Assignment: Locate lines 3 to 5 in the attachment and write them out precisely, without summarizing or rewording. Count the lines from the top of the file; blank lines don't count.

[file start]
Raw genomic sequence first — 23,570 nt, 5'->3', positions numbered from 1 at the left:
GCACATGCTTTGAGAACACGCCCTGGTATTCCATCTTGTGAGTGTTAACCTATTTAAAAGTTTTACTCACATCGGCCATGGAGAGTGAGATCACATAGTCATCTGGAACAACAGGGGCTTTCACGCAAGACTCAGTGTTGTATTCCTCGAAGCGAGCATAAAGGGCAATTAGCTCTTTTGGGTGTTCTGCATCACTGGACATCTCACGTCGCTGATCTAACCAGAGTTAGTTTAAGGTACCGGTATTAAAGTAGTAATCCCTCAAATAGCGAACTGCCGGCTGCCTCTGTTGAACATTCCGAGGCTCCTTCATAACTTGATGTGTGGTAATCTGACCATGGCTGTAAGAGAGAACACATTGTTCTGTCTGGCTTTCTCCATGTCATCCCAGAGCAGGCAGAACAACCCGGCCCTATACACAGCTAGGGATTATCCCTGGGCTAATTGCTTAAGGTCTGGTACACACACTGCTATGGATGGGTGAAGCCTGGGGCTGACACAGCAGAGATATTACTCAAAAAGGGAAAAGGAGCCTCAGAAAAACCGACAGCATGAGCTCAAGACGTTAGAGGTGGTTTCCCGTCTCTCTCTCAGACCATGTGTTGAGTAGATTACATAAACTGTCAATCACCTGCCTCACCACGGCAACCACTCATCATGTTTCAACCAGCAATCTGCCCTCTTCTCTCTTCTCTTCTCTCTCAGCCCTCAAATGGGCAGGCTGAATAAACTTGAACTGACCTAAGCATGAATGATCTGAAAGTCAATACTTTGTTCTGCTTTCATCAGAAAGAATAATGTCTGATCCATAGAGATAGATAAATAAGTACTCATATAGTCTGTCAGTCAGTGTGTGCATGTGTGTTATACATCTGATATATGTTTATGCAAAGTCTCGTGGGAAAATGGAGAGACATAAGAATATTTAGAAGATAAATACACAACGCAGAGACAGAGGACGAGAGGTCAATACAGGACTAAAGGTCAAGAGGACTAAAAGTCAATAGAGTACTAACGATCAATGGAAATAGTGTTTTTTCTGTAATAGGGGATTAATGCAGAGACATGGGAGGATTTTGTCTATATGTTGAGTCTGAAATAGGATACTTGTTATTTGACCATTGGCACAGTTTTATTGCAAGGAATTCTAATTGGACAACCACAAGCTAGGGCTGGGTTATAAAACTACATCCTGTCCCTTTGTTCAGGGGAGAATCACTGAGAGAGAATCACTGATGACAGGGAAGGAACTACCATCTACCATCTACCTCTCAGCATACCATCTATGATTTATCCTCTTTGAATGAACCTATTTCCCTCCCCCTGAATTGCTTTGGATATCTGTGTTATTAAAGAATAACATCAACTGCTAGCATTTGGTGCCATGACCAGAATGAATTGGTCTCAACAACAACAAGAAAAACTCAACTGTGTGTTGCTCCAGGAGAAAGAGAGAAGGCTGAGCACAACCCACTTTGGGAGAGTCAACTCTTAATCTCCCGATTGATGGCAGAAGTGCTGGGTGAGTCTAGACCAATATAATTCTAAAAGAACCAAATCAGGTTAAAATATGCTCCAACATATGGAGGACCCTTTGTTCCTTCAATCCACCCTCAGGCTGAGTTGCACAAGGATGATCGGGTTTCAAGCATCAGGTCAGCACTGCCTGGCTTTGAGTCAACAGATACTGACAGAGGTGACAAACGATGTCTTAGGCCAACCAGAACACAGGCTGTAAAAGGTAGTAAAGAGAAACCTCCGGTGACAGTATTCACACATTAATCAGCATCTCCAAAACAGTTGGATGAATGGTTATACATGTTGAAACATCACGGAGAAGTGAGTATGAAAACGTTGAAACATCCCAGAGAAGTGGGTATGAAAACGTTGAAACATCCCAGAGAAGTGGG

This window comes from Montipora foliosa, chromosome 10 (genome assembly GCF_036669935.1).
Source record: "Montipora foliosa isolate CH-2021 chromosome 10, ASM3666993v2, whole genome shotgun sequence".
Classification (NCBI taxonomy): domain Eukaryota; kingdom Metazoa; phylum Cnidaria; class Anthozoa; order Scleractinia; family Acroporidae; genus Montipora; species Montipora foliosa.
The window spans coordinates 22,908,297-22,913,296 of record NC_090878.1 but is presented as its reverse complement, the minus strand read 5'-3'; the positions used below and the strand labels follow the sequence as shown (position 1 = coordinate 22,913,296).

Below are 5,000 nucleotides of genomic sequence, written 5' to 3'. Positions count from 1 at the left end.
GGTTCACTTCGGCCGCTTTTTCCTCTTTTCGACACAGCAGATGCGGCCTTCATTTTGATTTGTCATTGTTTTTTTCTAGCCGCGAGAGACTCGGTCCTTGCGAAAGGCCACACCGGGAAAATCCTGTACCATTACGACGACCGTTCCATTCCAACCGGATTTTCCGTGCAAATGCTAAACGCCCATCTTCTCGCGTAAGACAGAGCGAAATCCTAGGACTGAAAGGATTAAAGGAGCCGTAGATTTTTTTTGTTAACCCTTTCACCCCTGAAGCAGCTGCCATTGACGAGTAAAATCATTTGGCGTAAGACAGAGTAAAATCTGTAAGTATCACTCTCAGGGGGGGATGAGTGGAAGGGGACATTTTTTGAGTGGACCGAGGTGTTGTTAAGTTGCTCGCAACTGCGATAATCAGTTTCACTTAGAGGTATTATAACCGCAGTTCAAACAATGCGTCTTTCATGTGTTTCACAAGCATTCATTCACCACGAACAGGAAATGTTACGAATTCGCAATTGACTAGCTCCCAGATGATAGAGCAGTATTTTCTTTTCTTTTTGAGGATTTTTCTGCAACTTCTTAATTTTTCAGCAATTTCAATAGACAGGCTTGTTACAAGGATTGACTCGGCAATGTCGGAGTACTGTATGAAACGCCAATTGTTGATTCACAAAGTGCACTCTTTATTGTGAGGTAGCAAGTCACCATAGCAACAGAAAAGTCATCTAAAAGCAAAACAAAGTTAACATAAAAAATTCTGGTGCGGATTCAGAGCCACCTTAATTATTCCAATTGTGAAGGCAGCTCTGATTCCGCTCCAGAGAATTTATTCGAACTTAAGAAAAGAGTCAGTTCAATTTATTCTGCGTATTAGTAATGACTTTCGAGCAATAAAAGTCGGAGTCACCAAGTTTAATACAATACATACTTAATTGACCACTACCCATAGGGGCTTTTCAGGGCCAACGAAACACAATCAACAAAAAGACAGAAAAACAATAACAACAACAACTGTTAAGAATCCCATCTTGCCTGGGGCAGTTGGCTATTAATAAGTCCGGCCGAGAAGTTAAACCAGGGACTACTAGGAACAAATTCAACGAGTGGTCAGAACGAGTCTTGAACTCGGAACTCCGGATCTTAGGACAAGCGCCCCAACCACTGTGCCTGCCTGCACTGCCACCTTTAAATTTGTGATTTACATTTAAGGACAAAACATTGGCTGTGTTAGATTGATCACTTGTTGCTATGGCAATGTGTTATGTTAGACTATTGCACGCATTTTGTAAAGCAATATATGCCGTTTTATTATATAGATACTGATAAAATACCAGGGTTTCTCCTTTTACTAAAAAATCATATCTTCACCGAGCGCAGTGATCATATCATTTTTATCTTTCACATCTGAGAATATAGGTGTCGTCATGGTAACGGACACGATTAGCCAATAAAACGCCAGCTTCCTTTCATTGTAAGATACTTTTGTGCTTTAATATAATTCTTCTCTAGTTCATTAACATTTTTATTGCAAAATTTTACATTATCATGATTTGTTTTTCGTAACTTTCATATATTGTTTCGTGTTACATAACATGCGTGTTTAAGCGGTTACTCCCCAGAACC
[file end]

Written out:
This window comes from Montipora foliosa, chromosome 10 (genome assembly GCF_036669935.1).
Source record: "Montipora foliosa isolate CH-2021 chromosome 10, ASM3666993v2, whole genome shotgun sequence".
Classification (NCBI taxonomy): domain Eukaryota; kingdom Metazoa; phylum Cnidaria; class Anthozoa; order Scleractinia; family Acroporidae; genus Montipora; species Montipora foliosa.